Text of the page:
Number of grass fires 'dramatically reduced' in Wales

Fire in Ynyshir, Rhondda Cynon Taff Image copyright @JohnBulpin59/Twitter
Image caption Fire chiefs worked with landowners and farmers as well as young people

The number of deliberately-set grass fires in Wales has dramatically reduced since 2015, fire services have said.

Figures showed a 41% reduction in 2016 compared to "unacceptable" numbers in 2015 - including a 75% reduction in April 2016 compared to April 2015.

But there was a slight increase of 6% in April 2017 compared with the previous year.

A machine to reduce the risk by cutting bracken is being trialled by Welsh fire services on Wednesday.

In real terms, the 2017 increase amounted to about 70 more recorded incidents in April 2017 than April 2016, but the Wales Arson Reduction Board said the period was much dryer this year.

There were 940 - or 44% - fewer fires in 2017 compared to 2015.

The board said engaging with young people had been key to reducing numbers, and it also worked with landowners and farmers to try to reduce the number of illegal controlled burns or ones which accidentally got out of hand.

The task force said it was determined to continue in its efforts over the summer months - and asked people to be mindful of the dangers of small fires spreading and causing damage to land, wildlife and property.

Image caption People are asked to be mindful of lighting and discarding barbecues and smoking materials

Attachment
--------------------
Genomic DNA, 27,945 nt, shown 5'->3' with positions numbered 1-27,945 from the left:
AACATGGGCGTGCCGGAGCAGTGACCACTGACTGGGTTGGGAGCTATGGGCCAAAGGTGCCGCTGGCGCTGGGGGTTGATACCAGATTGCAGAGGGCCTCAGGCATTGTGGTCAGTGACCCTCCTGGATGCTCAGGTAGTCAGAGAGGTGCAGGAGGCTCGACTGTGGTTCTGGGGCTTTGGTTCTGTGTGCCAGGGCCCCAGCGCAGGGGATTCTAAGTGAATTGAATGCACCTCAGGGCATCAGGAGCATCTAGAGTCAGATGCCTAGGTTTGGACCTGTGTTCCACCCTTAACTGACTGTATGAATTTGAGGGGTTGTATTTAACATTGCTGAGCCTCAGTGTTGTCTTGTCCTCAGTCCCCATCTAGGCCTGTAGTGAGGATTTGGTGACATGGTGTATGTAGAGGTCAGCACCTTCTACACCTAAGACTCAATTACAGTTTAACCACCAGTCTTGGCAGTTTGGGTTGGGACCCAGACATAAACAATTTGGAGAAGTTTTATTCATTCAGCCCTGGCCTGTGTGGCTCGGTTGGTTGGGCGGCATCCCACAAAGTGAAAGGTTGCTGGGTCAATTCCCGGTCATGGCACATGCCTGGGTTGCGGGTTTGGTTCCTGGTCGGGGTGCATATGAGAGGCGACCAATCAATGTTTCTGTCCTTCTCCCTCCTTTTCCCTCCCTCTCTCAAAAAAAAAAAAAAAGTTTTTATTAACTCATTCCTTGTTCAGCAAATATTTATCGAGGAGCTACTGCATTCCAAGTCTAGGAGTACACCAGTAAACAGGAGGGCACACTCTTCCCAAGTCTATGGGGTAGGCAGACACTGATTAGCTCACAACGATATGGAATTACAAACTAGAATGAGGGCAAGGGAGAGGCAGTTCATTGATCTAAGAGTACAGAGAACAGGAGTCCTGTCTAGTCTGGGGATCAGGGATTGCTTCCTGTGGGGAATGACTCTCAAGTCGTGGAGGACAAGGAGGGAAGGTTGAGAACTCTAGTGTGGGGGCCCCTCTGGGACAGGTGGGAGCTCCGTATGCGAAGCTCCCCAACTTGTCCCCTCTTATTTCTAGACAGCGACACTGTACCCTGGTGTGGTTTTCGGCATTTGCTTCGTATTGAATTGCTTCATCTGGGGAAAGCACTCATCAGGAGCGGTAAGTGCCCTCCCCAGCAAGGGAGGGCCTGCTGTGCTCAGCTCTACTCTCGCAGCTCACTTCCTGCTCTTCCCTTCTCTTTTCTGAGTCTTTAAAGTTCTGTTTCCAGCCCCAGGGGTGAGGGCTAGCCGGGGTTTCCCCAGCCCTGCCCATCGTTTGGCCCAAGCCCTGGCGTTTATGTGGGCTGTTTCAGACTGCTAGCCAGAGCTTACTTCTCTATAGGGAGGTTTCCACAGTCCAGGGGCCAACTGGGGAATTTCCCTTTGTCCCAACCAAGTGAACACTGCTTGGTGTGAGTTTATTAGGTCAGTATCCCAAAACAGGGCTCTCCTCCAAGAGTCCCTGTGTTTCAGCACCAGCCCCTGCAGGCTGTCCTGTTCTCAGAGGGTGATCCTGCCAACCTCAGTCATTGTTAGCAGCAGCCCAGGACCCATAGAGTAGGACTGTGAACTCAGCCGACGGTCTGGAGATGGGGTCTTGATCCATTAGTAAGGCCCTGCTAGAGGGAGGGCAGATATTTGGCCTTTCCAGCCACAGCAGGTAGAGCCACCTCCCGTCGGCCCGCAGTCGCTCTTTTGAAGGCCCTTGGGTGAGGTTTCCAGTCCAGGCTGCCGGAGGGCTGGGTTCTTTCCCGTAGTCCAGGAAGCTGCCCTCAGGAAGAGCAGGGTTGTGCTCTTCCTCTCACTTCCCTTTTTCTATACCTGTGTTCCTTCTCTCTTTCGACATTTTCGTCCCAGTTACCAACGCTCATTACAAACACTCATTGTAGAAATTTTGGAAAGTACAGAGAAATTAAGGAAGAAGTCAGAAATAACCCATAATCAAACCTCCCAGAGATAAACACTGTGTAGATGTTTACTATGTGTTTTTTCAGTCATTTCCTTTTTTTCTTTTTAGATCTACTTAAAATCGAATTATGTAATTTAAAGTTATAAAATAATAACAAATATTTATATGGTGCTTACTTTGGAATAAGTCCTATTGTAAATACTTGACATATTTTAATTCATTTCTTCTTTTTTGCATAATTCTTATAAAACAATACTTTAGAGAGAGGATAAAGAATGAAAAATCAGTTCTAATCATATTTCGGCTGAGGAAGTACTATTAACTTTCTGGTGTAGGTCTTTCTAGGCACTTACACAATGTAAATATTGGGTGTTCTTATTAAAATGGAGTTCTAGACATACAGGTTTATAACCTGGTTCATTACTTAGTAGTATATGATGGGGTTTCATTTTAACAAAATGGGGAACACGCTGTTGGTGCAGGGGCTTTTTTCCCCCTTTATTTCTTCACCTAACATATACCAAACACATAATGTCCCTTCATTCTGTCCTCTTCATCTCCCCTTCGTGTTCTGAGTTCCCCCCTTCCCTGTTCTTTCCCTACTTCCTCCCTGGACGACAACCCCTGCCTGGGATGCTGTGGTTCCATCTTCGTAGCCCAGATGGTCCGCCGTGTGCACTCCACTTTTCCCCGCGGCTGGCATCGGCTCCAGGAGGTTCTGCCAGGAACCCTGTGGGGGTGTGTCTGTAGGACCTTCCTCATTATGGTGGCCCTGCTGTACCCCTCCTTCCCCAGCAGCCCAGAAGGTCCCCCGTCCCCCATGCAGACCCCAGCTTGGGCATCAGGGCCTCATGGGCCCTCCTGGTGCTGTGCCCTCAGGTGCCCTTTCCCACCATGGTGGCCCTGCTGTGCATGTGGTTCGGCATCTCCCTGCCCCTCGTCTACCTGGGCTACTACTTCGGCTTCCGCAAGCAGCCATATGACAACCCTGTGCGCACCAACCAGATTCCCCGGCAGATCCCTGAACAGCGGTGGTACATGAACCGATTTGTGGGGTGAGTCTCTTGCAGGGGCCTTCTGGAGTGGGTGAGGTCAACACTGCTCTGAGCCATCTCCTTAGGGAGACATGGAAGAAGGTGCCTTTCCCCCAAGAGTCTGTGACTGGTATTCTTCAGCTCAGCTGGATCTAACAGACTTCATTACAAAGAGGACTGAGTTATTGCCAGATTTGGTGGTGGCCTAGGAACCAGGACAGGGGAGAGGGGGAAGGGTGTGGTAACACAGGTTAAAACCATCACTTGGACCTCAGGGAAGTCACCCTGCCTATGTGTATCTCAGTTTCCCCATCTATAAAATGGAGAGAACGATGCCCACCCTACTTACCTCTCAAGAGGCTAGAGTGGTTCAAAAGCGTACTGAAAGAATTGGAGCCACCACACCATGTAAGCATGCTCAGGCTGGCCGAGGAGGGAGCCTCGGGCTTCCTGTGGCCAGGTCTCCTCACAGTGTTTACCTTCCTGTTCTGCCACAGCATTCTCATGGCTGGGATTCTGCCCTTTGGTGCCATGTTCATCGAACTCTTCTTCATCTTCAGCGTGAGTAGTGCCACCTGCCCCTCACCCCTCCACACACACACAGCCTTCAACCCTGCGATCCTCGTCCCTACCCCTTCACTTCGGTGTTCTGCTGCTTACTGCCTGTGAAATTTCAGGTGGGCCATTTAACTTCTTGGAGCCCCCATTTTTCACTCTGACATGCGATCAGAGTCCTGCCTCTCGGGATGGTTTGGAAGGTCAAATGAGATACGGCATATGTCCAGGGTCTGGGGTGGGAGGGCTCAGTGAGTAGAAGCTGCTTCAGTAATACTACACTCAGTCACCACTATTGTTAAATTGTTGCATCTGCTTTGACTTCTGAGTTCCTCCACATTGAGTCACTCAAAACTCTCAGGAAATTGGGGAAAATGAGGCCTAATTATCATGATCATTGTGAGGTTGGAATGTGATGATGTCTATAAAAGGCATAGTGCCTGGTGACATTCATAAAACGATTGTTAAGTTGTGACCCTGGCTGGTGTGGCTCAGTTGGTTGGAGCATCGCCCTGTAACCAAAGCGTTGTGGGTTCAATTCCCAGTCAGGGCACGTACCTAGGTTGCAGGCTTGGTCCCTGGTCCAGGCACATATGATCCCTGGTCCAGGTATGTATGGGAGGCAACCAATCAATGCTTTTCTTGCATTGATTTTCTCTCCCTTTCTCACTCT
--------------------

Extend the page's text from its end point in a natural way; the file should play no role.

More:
Mick Crennell, chair of the Wales Strategic Arson Reduction Board, said: "This type of incident can sometimes seem like a bit of fun to young people, but we've worked hard to highlight the potential risks.

"We recognise the value of encouraging our communities to work with us to share responsibility and encourage a cultural shift across Wales so that arson is seen as socially unacceptable by all."

Following the work with landowners and farmers, a machine which reduces the risk of upland wildfires by cutting bracken is being trialled by fire services in Powys.

Increasing masses of bracken negatively affect agriculture, rural water supplies and are a "major contributory factor" to triggering wildfires, fire services said.

It will be tested by the All Wales Joint Arson Group at Twmpath, near Builth Wells.

Mydrian Harries of Mid and West Wales Fire and Rescue Service said: "Being able to utilise the equipment to cut fire breaks in the bracken would enable landowners to reduce the amount of dry hillside vegetation and ultimately reduce the risk of wildfires on their land".

More on this story